WHO: Global solidarity needed to maintain HIV services
Every year, on 1 December, the world commemorates World AIDS Day. People around the world unite to show support for people living with and affected by HIV and to remember those who lost their lives to AIDS.
In 2020, the world’s attention has been focused by the COVID-19 pandemic on health and how pandemics affect lives and livelihoods. COVID-19 is showing once again how health is interlinked with other critical issues, such as reducing inequality, human rights, gender equality, social protection and economic growth. With this in mind, this year the theme of World AIDS Day is “Global solidarity, shared responsibility”.
Protecting people from HIV during the pandemic, and ensuring they can maintain treatment, is critical. Researchers are currently investigating whether people with HIV have an increased risk of poor outcomes with COVID-19. Preliminary evidence of a moderate increased vulnerability of people with HIV makes it even more urgent that people with HIV have access to antiretrovirals (ARVs) and treatments for co-morbidities – such as treatment for non communicable diseases (NCDs), chronic obstructive pulmonary disease (COPD), diabetes and tuberculosis.
WHO and partners sounded the alarm earlier this year, concerned at the impact of reported disruptions in service delivery. But now, thanks to the unstinting work of health and community workers, the number of countries reporting disruptions in HIV services has declined by almost 75% since June. Only 9 of the 152 countries surveyed are still reporting disruptions; and in June, 24 countries reported less than 3 months supply of ARVs, while now only 12 report a critically low stock.
This is mainly due to the implementation of existing guidelines, including providing multi-month dispensing (MMD) of ARVs for 3-6 months to patients who did not have access to health facilities; strong WHO-led global, regional, country, manufacturer and partner coordination to ensure adequate supply of drugs stocks, and sustained provision of facility-based essential health services and community delivery mechanisms.
But countries have also introduced a number of effective adaptations and innovations in service delivery during COVID-19. These include:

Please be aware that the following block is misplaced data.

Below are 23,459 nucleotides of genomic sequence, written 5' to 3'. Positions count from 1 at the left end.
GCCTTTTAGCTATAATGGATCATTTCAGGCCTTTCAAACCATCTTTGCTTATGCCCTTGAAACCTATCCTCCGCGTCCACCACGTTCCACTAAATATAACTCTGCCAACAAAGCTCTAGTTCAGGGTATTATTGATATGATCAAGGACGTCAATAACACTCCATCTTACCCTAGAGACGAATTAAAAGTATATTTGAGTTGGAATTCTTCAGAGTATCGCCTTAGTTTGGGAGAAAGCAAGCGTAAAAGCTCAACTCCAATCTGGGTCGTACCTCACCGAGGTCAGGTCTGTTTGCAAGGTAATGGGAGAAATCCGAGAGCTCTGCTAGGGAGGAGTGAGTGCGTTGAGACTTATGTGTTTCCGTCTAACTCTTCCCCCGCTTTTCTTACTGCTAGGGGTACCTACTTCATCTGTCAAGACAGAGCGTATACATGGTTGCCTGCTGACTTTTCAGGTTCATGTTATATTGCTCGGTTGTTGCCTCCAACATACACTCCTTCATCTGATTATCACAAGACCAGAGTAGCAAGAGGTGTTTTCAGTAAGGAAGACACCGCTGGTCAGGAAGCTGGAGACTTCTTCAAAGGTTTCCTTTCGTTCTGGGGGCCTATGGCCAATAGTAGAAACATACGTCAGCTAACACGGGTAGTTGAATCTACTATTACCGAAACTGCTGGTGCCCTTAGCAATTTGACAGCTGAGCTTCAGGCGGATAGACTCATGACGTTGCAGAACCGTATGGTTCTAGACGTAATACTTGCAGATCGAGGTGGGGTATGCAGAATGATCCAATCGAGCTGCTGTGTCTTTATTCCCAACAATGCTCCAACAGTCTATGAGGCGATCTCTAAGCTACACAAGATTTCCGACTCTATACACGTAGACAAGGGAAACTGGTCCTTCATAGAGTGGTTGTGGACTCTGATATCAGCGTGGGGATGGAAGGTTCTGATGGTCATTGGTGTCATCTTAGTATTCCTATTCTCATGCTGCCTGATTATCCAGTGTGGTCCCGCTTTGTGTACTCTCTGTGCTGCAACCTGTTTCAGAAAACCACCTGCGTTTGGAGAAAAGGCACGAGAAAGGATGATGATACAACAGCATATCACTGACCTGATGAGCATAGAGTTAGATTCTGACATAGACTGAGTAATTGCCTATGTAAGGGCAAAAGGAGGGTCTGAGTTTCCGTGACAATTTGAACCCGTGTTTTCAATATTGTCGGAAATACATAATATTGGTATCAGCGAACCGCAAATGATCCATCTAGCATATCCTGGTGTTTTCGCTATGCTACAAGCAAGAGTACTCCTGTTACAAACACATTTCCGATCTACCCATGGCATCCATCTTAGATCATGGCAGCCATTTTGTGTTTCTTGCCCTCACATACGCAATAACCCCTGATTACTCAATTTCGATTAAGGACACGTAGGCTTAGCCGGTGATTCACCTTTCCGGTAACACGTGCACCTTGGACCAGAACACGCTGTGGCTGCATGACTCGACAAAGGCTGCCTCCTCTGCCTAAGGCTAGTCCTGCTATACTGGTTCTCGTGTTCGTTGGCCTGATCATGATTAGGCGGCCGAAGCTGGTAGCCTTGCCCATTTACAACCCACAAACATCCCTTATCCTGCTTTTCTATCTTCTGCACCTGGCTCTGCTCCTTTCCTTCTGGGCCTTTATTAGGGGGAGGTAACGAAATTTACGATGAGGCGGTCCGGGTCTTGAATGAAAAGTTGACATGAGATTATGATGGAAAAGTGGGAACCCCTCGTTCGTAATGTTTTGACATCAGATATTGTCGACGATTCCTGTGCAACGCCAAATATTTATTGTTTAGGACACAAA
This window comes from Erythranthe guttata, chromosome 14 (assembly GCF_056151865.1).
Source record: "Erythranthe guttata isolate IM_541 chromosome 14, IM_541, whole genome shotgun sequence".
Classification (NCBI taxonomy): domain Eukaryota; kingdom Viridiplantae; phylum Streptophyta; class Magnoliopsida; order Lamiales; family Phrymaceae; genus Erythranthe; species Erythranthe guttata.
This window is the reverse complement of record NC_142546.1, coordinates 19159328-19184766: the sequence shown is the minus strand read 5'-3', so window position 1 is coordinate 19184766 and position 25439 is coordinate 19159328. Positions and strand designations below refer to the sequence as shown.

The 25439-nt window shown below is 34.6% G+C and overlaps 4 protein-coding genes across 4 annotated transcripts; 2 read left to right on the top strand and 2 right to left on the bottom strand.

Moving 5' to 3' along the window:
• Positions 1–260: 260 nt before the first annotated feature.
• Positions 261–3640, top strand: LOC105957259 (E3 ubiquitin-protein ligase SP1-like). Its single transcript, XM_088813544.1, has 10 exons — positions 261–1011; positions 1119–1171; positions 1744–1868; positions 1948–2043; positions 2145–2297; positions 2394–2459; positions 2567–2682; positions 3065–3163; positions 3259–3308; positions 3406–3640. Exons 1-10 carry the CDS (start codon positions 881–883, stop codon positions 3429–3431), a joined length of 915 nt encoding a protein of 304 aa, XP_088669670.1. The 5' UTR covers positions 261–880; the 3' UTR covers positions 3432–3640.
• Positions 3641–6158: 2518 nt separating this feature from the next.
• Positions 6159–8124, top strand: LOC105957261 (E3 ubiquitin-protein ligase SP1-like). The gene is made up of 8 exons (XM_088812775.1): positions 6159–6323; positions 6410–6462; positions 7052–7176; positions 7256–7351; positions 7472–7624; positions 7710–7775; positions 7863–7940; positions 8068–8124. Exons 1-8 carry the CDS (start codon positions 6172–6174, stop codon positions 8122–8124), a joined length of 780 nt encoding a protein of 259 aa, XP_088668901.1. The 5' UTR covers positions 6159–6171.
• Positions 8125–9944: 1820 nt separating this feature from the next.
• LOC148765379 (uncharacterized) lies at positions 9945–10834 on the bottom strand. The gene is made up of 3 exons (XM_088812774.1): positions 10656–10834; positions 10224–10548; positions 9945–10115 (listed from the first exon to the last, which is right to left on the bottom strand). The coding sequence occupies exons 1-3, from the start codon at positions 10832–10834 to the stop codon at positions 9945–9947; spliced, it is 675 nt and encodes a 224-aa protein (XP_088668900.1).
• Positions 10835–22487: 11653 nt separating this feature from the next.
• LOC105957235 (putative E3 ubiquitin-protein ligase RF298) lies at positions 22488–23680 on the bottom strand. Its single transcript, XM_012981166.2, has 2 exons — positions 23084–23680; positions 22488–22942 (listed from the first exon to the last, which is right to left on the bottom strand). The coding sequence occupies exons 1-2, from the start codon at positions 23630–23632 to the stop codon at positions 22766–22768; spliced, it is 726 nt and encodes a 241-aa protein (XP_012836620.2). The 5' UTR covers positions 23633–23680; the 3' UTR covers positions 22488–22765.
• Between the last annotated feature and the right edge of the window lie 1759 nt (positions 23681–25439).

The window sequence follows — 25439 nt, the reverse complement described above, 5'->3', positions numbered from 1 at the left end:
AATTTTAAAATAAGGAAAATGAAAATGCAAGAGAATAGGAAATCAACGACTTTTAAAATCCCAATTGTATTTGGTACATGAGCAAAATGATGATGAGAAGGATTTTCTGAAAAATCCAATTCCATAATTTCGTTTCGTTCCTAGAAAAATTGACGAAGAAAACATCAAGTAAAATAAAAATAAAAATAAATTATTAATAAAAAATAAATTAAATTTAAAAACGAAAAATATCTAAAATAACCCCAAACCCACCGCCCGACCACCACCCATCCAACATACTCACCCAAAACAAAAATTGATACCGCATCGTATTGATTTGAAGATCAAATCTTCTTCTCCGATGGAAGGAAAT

- In many countries in sub-Saharan Africa, testing for COVID-19 has heavily relied on the laboratory systems built and developed by HIV and TB programs. Devices have been shared across programs as well as infrastructure, sample transport systems, and highly skilled staff.
- In Thailand, PrEP services have been delivered through key population led health services providing multi-month dispensing, telehealth, Xpress service, self-sampling, and counselling.
- In Bulgaria, a demonstration project showed strong community demand for HIV self-testing which also led to expansion of testing services to reduce inequalities between rural and urban areas.
“On World AIDS Day 2020, we pay tribute to the communities and countries who have shown resilience and innovation - often spearheaded by people themselves living with HIV,“ says Dr Meg Doherty, Director of WHO’s Department of Global HIV, Hepatitis and STI Programmes. “This is vital, because while we focus on fighting this new pandemic, we must not drop our guard on a twin pandemic that has been with us for 40 years and which is far from over."
Progress towards global targets for diagnosis and treatment has slowed down considerably this year.
New data shows that an estimated 26.0 million people were on antiretroviral treatment as of mid-2020, up only 2.4% from an estimate of 25.4 million at the end of 2019. This increase is too slow by comparison to last year where treatment coverage increased by an estimated 4.8% between January and June of 2019.
Among 24 countries with monthly data reported to UNAIDS and WHO, people currently on treatment have been supported and maintained, but testing has declined in all and newly enrolled on treatment has been halved. In the last few months; however, there positive signs of rebound in testing and treatment services.
WHO hopes that some of the innovative approaches adopted during COVID-19 can help the world catch up and accelerate progress towards our new 2025 targets and the SDG goals of ending AIDS as a public health threat by 2030.
|Vietnam is committed to ending the HIV epidemic by 2030 and was the first country in Asia to adopt the Joint United Nations Programme on HIV/AIDS (UNAIDS) goals. Vietnam has taken bold and innovative measures to tackle the HIV epidemic and now has the highest viral load suppression rates globally (97%, exceeding the UNAIDS goal of 90%).|